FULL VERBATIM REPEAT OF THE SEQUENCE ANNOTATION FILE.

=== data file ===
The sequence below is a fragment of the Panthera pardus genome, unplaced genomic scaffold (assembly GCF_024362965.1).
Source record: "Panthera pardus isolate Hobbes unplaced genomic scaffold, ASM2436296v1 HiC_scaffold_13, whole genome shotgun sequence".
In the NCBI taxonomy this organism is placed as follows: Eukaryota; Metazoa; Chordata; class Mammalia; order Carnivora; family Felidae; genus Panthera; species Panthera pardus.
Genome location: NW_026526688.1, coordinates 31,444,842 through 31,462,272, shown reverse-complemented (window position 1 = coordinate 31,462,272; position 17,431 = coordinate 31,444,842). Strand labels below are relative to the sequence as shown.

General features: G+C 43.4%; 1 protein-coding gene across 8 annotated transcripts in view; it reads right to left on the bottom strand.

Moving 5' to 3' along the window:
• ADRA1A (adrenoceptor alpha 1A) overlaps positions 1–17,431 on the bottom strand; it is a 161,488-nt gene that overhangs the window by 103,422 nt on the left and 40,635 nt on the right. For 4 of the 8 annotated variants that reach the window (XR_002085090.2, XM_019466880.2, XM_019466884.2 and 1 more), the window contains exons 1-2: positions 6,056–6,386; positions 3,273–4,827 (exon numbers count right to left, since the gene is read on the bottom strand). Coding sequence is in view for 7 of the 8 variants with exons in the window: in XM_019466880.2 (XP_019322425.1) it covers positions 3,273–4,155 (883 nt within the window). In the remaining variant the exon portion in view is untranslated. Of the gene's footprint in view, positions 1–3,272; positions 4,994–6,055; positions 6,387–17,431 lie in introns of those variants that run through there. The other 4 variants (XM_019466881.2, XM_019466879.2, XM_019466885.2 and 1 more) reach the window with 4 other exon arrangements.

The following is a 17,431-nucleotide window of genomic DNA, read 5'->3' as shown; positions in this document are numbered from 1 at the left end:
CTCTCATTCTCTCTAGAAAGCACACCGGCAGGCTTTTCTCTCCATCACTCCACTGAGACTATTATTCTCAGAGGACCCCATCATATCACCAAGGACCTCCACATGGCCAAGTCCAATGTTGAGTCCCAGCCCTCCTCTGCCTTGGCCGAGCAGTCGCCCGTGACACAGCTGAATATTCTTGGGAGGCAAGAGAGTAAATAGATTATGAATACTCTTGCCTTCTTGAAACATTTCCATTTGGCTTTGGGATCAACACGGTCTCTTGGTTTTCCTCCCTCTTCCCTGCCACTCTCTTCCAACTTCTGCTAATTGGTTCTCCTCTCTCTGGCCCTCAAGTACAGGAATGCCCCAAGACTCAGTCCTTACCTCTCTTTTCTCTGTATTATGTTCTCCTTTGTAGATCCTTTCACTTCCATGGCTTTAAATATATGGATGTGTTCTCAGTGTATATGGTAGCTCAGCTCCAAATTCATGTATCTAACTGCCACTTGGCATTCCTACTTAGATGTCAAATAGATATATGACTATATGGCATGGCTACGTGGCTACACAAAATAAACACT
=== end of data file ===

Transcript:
The sequence below is a fragment of the Panthera pardus genome, unplaced genomic scaffold (assembly GCF_024362965.1).
Source record: "Panthera pardus isolate Hobbes unplaced genomic scaffold, ASM2436296v1 HiC_scaffold_13, whole genome shotgun sequence".
In the NCBI taxonomy this organism is placed as follows: Eukaryota; Metazoa; Chordata; class Mammalia; order Carnivora; family Felidae; genus Panthera; species Panthera pardus.
Genome location: NW_026526688.1, coordinates 31,444,842 through 31,462,272, shown reverse-complemented (window position 1 = coordinate 31,462,272; position 17,431 = coordinate 31,444,842). Strand labels below are relative to the sequence as shown.

General features: G+C 43.4%; 1 protein-coding gene across 8 annotated transcripts in view; it reads right to left on the bottom strand.

Moving 5' to 3' along the window:
• ADRA1A (adrenoceptor alpha 1A) overlaps positions 1–17,431 on the bottom strand; it is a 161,488-nt gene that overhangs the window by 103,422 nt on the left and 40,635 nt on the right. For 4 of the 8 annotated variants that reach the window (XR_002085090.2, XM_019466880.2, XM_019466884.2 and 1 more), the window contains exons 1-2: positions 6,056–6,386; positions 3,273–4,827 (exon numbers count right to left, since the gene is read on the bottom strand). Coding sequence is in view for 7 of the 8 variants with exons in the window: in XM_019466880.2 (XP_019322425.1) it covers positions 3,273–4,155 (883 nt within the window). In the remaining variant the exon portion in view is untranslated. Of the gene's footprint in view, positions 1–3,272; positions 4,994–6,055; positions 6,387–17,431 lie in introns of those variants that run through there. The other 4 variants (XM_019466881.2, XM_019466879.2, XM_019466885.2 and 1 more) reach the window with 4 other exon arrangements.

The following is a 17,431-nucleotide window of genomic DNA, read 5'->3' as shown; positions in this document are numbered from 1 at the left end:
CTCTCATTCTCTCTAGAAAGCACACCGGCAGGCTTTTCTCTCCATCACTCCACTGAGACTATTATTCTCAGAGGACCCCATCATATCACCAAGGACCTCCACATGGCCAAGTCCAATGTTGAGTCCCAGCCCTCCTCTGCCTTGGCCGAGCAGTCGCCCGTGACACAGCTGAATATTCTTGGGAGGCAAGAGAGTAAATAGATTATGAATACTCTTGCCTTCTTGAAACATTTCCATTTGGCTTTGGGATCAACACGGTCTCTTGGTTTTCCTCCCTCTTCCCTGCCACTCTCTTCCAACTTCTGCTAATTGGTTCTCCTCTCTCTGGCCCTCAAGTACAGGAATGCCCCAAGACTCAGTCCTTACCTCTCTTTTCTCTGTATTATGTTCTCCTTTGTAGATCCTTTCACTTCCATGGCTTTAAATATATGGATGTGTTCTCAGTGTATATGGTAGCTCAGCTCCAAATTCATGTATCTAACTGCCACTTGGCATTCCTACTTAGATGTCAAATAGATATATGACTATATGGCATGGCTACGTGGCTACACAAAATAAACACT